Contact a doctor as soon as possible or see the nearest hospital if you have thoughts of injuring yourself or committing suicide.

It may be helpful to tell a relative or close friend that you are depressed and/or suffering from anxiety. Feel free to ask them to read this leaflet. You can also ask them to tell you if they think you are feeling worse or if they think your behavior is changing.

Children and adolescents 8 to 18 years :

The risk of side effects such as suicide attempts, suicidal thoughts, and hostility (mainly aggression, defiance, and anger) is greater in patients under 18 years of age when taking drugs of this type. Fontex should only be used in children and adolescents aged 8 to 18 years for the treatment of moderate to severe major depression (in combination with psychological treatment) and should not be used in other indications.

Also, there are only limited data in this age group regarding the long-term safety of Fontex, such as the impact on height growth, puberty development, mental, emotional, and behavioral development. Despite this, Fontex can be prescribed by a doctor to you who are under 18 years of age against moderate to severe actual depression in combination with psychological treatment as the doctor believes that this is in the patient’s best interests. If you are under 18 years of age and want to discuss why you received Fontex, you should consult your doctor again. You should also tell your doctor if you notice any of the above symptoms or if they get worse.

Fontex should not be used to treat children under 8 years of age.

Sexual dysfunction

Drugs such as Fontex (so-called SSRIs ) can cause symptoms of sexual dysfunction (see section 4). In some cases, these symptoms persist after discontinuation of treatment.

Other medicines and Fontex

Tell your doctor or pharmacist if you are taking, have recently taken, or might take any other medicines.

Do not bring Fontex with you:

  • Some irreversible, non-selective MAO inhibitors, are used to treat depression. Irreversible, non-selective MAOIs should not be used with Fontex as serious side effects and even death (serotonergic syndrome) may occur (see section “Do not use Fontex”). Treatment with Fontex should only be started if 2 weeks have elapsed after treatment with an irreversible, non-selective MAOI (eg tranylcypromine) has been discontinued. Do not take any irreversible non-selective MAOIuntil at least 5 weeks have elapsed since the end of Fontex treatment. If Fontex has been used for a long time and/or in a high dose, your doctor may decide on a longer time interval.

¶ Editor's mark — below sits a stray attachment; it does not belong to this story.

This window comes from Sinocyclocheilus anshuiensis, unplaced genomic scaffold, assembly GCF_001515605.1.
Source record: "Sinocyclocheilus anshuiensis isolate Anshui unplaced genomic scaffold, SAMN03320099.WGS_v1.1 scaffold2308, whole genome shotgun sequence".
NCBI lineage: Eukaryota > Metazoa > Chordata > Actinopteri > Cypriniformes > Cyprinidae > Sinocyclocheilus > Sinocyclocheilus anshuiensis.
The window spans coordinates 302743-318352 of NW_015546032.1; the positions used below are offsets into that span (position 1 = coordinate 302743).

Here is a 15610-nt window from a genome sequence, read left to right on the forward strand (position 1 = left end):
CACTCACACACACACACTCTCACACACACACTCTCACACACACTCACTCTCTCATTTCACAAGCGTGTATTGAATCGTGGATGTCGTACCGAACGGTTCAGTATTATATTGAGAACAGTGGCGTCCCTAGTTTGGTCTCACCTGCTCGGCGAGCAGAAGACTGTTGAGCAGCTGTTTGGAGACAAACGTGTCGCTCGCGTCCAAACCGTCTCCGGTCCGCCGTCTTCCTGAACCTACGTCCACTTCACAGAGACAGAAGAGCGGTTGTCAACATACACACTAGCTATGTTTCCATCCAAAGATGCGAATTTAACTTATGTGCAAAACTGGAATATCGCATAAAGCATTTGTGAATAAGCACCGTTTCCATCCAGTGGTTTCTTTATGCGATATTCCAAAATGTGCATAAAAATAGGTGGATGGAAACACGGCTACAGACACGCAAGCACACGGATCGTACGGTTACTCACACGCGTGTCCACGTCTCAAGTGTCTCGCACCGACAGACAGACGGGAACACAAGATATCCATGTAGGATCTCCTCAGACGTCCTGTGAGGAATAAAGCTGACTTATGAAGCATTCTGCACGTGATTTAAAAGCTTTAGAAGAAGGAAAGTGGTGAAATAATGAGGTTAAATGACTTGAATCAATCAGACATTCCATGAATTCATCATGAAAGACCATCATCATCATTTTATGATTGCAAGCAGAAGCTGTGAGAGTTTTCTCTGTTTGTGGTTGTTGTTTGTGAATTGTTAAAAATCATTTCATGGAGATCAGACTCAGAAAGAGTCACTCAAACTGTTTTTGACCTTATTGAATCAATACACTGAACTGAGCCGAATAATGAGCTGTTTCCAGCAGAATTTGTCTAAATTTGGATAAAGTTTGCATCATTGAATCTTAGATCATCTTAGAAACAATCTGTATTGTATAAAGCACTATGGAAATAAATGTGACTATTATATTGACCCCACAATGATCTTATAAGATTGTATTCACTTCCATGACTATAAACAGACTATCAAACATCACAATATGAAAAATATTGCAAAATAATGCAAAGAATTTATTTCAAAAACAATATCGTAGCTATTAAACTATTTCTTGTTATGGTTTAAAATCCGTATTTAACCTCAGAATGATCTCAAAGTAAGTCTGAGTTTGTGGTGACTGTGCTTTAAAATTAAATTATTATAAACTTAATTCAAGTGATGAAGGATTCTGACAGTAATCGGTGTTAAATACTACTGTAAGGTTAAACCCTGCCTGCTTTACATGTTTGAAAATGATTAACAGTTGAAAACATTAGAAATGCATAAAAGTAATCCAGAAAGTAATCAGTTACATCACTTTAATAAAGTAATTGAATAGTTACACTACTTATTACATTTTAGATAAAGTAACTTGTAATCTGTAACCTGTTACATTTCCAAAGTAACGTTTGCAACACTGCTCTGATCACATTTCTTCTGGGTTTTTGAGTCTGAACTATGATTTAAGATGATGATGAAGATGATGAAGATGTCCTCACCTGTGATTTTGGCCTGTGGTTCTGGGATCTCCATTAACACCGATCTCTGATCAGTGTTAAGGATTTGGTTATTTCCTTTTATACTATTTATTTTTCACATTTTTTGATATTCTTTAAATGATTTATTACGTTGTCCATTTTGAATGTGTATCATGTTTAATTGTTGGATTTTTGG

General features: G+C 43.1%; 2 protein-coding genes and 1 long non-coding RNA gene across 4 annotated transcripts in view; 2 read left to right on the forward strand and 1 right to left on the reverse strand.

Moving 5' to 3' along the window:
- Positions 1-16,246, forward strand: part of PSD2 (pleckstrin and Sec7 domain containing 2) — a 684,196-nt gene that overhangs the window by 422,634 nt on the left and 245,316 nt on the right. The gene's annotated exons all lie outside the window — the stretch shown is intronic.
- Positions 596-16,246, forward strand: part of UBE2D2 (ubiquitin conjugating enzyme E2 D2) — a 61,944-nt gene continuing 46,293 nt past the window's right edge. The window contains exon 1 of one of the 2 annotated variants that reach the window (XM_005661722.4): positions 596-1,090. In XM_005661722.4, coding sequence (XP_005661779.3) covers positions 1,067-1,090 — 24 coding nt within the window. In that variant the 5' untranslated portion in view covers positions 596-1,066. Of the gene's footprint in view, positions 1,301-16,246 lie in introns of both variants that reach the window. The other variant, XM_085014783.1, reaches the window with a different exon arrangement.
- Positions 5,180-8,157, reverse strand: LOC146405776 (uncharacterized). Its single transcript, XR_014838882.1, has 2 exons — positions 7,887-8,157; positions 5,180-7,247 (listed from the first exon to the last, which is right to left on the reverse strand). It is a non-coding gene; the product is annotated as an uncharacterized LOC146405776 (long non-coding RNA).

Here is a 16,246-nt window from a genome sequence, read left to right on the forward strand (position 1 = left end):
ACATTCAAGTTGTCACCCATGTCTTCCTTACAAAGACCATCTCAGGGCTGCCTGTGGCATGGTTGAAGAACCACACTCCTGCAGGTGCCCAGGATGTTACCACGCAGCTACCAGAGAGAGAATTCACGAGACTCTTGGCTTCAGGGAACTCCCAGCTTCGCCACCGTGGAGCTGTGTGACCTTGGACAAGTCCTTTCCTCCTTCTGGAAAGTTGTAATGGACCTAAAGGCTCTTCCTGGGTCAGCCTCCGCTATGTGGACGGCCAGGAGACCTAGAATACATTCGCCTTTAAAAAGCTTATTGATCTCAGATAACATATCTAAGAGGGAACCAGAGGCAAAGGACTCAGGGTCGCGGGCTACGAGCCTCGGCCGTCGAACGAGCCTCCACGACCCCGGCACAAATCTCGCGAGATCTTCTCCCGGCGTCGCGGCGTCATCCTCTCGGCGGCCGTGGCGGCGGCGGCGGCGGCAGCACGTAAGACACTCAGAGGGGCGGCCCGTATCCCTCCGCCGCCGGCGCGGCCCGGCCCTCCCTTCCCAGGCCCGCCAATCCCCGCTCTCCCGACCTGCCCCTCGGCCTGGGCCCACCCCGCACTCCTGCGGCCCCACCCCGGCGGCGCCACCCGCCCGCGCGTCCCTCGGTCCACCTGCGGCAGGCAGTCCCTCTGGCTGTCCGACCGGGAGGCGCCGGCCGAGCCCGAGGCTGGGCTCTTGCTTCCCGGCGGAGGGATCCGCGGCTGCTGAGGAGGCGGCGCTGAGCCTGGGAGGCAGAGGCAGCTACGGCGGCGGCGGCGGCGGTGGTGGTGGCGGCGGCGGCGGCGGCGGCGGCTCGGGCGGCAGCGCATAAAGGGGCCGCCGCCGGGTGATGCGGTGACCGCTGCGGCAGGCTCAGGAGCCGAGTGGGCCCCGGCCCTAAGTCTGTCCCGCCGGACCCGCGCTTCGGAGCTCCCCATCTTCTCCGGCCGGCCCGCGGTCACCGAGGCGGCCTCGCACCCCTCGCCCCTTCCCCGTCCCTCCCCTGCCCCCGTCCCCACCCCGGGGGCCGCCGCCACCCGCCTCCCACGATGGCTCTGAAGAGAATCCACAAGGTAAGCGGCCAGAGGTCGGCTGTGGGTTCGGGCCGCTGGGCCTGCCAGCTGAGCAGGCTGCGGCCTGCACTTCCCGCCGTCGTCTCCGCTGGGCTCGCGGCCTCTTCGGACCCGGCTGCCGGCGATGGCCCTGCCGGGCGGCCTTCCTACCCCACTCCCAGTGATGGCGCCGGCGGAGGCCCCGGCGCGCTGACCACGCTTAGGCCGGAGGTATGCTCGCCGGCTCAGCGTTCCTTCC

• metoprolol when used for heart failure; there is an increased risk that your heartbeat may become too slow.

Fontex may affect the way the following medicines work ( interaction ):

  • tamoxifen (used to treat breast cancer); Because Fontex may alter the blood levels of this medicine, which may lead to a reduction in the effect of tamoxifen, your doctor may need to consider another antidepressant treatment.
  • monoamine oxidase inhibitors A (MAO-A inhibitors) including moclobemide, linezolid (an antibiotic ), and methylthionine chloride (also known as methylene blue which is used to treat high levels of methemoglobin in the blood); due to the risk of serious and even fatal reactions (called serotonergic syndrome). Treatment with fluoxetine may be started the day after treatment with reversible MAOIs is stopped, but your doctor may want to monitor you closely and use a lower dose of MAO-A inhibitor.
  • mequitazine (for allergy ); as there is an increased risk of changes in the electrical activity of the heart if you take this medicine with Fontex.
  • phenytoin (for epilepsy ); Because Fontex may affect the blood concentration of this medicine, your doctor may need to insert phenytoin more carefully and perform regular check-ups when Fontex is given at the same time.
  • lithium, selegiline, St. John’s wort, tramadol (painkillers), triptans (for migraines ), and tryptophan; the risk of the mild serotonergic syndrome is greater as these drugs are given concomitantly with Fontex. Your doctor will perform more frequent check-ups.
  • drugs that can affect the heart rhythm, such as Class IA and III antiarrhythmics (drugs for irregular heart activity), antipsychotics (eg phenothiazines, pimozide, haloperidol ), tricyclic antidepressants (drugs for depression), certain antimicrobial drugs (eg sparfloxacin, moxifloxacin, erythromycin given intravenously, pentamidine), treatment against malaria, particularly halofantrine or some antihistamine s(astemizole, mizolastine); as the use of one or more of these medicines together with Fontex may increase the risk of changes in the electrical activity of the heart.